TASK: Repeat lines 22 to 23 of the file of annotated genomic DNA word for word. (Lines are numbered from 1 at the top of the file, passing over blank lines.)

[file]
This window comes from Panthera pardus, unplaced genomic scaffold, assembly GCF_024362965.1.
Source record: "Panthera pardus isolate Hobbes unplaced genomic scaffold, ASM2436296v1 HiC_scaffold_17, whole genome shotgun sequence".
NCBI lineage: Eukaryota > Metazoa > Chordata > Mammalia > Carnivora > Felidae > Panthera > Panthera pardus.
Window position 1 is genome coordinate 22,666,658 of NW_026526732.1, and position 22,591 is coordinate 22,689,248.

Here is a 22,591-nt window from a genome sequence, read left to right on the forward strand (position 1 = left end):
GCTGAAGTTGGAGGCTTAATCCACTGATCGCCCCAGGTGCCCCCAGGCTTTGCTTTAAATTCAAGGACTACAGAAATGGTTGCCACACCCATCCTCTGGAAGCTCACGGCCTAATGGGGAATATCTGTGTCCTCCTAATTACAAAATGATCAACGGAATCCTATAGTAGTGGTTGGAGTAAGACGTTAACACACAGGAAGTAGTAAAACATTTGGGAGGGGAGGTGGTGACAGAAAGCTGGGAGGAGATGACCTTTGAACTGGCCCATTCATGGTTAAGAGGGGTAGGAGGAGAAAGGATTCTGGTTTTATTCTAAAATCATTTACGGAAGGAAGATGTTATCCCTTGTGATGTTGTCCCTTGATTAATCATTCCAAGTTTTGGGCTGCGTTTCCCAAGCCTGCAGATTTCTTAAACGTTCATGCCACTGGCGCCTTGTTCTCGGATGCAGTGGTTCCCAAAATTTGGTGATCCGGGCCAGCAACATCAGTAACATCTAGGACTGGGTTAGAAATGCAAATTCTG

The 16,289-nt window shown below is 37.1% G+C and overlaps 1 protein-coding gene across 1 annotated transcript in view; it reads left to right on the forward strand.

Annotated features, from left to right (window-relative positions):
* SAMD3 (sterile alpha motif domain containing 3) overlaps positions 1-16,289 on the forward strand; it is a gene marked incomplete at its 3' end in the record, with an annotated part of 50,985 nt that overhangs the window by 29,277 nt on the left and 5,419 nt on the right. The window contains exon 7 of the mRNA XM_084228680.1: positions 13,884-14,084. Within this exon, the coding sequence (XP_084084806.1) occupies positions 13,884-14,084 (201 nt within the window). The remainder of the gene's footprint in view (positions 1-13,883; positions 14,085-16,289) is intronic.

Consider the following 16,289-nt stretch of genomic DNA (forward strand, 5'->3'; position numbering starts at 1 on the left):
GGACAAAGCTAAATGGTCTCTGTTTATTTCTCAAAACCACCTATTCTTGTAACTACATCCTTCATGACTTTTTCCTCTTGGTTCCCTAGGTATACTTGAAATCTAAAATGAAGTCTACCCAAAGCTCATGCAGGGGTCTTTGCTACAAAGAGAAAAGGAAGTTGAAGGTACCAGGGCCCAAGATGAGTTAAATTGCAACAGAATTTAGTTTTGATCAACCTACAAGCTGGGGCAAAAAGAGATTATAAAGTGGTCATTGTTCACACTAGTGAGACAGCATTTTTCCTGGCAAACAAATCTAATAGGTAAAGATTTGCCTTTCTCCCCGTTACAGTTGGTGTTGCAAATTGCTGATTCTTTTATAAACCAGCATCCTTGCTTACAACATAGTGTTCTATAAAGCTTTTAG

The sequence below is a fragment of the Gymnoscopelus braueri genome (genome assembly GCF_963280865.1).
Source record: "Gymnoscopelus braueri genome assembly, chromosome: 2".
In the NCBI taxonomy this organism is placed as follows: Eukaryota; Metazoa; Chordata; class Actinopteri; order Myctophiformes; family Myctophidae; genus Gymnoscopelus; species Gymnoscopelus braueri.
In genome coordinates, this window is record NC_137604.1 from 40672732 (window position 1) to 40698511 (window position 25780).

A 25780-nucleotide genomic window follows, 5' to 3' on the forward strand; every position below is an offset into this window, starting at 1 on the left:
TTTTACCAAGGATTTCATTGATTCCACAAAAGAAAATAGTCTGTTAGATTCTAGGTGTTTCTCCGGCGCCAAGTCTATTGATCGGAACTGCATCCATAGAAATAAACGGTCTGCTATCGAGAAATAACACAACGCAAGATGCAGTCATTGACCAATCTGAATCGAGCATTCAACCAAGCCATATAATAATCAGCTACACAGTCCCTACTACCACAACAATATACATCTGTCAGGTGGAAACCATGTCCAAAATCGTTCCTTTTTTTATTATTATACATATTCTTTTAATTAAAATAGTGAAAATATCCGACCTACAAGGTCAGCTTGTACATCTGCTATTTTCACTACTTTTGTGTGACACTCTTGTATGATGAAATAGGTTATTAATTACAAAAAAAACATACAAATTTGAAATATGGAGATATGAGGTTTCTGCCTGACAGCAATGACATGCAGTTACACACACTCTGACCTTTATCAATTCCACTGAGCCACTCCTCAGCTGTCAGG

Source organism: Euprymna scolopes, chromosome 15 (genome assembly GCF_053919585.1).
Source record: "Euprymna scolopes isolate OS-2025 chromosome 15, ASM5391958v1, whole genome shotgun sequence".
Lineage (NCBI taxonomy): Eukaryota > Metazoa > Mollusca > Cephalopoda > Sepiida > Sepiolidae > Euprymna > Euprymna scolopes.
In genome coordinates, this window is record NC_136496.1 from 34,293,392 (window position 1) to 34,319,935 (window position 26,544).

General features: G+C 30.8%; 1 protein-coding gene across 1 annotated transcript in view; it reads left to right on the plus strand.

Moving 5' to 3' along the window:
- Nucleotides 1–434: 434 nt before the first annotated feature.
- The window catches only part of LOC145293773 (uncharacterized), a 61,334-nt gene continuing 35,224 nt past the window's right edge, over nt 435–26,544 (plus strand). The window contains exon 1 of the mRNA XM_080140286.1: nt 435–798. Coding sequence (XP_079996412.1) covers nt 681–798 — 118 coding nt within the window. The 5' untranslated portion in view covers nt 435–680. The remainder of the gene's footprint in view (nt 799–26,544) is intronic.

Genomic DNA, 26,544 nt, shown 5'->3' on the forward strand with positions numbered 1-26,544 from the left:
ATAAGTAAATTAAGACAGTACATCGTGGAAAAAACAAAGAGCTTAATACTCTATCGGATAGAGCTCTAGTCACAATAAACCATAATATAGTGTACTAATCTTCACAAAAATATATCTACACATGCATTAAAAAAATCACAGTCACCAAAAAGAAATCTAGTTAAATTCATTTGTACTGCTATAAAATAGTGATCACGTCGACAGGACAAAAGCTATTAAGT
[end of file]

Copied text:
General features: G+C 30.8%; 1 protein-coding gene across 1 annotated transcript in view; it reads left to right on the plus strand.

Moving 5' to 3' along the window: